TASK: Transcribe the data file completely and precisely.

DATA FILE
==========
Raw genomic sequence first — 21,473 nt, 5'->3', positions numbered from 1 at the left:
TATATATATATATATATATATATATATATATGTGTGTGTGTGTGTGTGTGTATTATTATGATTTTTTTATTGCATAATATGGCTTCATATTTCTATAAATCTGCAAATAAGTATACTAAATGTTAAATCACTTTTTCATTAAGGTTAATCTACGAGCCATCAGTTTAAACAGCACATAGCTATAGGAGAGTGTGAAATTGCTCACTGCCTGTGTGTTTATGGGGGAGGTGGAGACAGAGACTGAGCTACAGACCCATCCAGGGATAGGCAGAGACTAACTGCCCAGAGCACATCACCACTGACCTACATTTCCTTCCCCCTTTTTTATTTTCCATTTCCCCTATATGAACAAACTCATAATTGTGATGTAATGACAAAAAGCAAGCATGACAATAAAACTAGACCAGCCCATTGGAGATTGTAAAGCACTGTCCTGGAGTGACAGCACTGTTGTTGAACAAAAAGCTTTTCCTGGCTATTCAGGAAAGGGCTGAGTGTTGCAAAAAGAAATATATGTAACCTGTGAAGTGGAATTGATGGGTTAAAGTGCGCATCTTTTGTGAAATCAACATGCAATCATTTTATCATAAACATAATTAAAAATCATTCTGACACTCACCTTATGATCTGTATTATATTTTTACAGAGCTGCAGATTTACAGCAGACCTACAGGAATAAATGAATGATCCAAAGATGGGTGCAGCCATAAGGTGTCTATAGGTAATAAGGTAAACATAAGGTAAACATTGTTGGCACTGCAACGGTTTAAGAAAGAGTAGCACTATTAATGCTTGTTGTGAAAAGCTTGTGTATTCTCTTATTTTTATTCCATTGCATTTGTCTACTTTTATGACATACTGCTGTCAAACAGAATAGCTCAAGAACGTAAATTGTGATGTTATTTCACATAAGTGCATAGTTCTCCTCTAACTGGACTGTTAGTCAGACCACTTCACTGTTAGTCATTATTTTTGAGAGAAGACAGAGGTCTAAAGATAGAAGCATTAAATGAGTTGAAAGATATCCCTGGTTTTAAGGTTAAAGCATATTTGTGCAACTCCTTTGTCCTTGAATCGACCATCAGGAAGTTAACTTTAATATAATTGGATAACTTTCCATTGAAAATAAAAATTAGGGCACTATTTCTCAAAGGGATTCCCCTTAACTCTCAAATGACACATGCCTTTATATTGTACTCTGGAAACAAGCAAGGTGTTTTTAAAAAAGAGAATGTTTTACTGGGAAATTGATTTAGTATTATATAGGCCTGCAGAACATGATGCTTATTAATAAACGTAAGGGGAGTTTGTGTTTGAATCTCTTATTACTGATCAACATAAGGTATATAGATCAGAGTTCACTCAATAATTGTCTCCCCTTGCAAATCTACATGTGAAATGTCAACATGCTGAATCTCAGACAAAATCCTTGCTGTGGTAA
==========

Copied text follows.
Raw genomic sequence first — 21,473 nt, 5'->3', positions numbered from 1 at the left:
TATATATATATATATATATATATATATATATGTGTGTGTGTGTGTGTGTGTATTATTATGATTTTTTTATTGCATAATATGGCTTCATATTTCTATAAATCTGCAAATAAGTATACTAAATGTTAAATCACTTTTTCATTAAGGTTAATCTACGAGCCATCAGTTTAAACAGCACATAGCTATAGGAGAGTGTGAAATTGCTCACTGCCTGTGTGTTTATGGGGGAGGTGGAGACAGAGACTGAGCTACAGACCCATCCAGGGATAGGCAGAGACTAACTGCCCAGAGCACATCACCACTGACCTACATTTCCTTCCCCCTTTTTTATTTTCCATTTCCCCTATATGAACAAACTCATAATTGTGATGTAATGACAAAAAGCAAGCATGACAATAAAACTAGACCAGCCCATTGGAGATTGTAAAGCACTGTCCTGGAGTGACAGCACTGTTGTTGAACAAAAAGCTTTTCCTGGCTATTCAGGAAAGGGCTGAGTGTTGCAAAAAGAAATATATGTAACCTGTGAAGTGGAATTGATGGGTTAAAGTGCGCATCTTTTGTGAAATCAACATGCAATCATTTTATCATAAACATAATTAAAAATCATTCTGACACTCACCTTATGATCTGTATTATATTTTTACAGAGCTGCAGATTTACAGCAGACCTACAGGAATAAATGAATGATCCAAAGATGGGTGCAGCCATAAGGTGTCTATAGGTAATAAGGTAAACATAAGGTAAACATTGTTGGCACTGCAACGGTTTAAGAAAGAGTAGCACTATTAATGCTTGTTGTGAAAAGCTTGTGTATTCTCTTATTTTTATTCCATTGCATTTGTCTACTTTTATGACATACTGCTGTCAAACAGAATAGCTCAAGAACGTAAATTGTGATGTTATTTCACATAAGTGCATAGTTCTCCTCTAACTGGACTGTTAGTCAGACCACTTCACTGTTAGTCATTATTTTTGAGAGAAGACAGAGGTCTAAAGATAGAAGCATTAAATGAGTTGAAAGATATCCCTGGTTTTAAGGTTAAAGCATATTTGTGCAACTCCTTTGTCCTTGAATCGACCATCAGGAAGTTAACTTTAATATAATTGGATAACTTTCCATTGAAAATAAAAATTAGGGCACTATTTCTCAAAGGGATTCCCCTTAACTCTCAAATGACACATGCCTTTATATTGTACTCTGGAAACAAGCAAGGTGTTTTTAAAAAAGAGAATGTTTTACTGGGAAATTGATTTAGTATTATATAGGCCTGCAGAACATGATGCTTATTAATAAACGTAAGGGGAGTTTGTGTTTGAATCTCTTATTACTGATCAACATAAGGTATATAGATCAGAGTTCACTCAATAATTGTCTCCCCTTGCAAATCTACATGTGAAATGTCAACATGCTGAATCTCAGACAAAATCCTTGCTGTGGTAA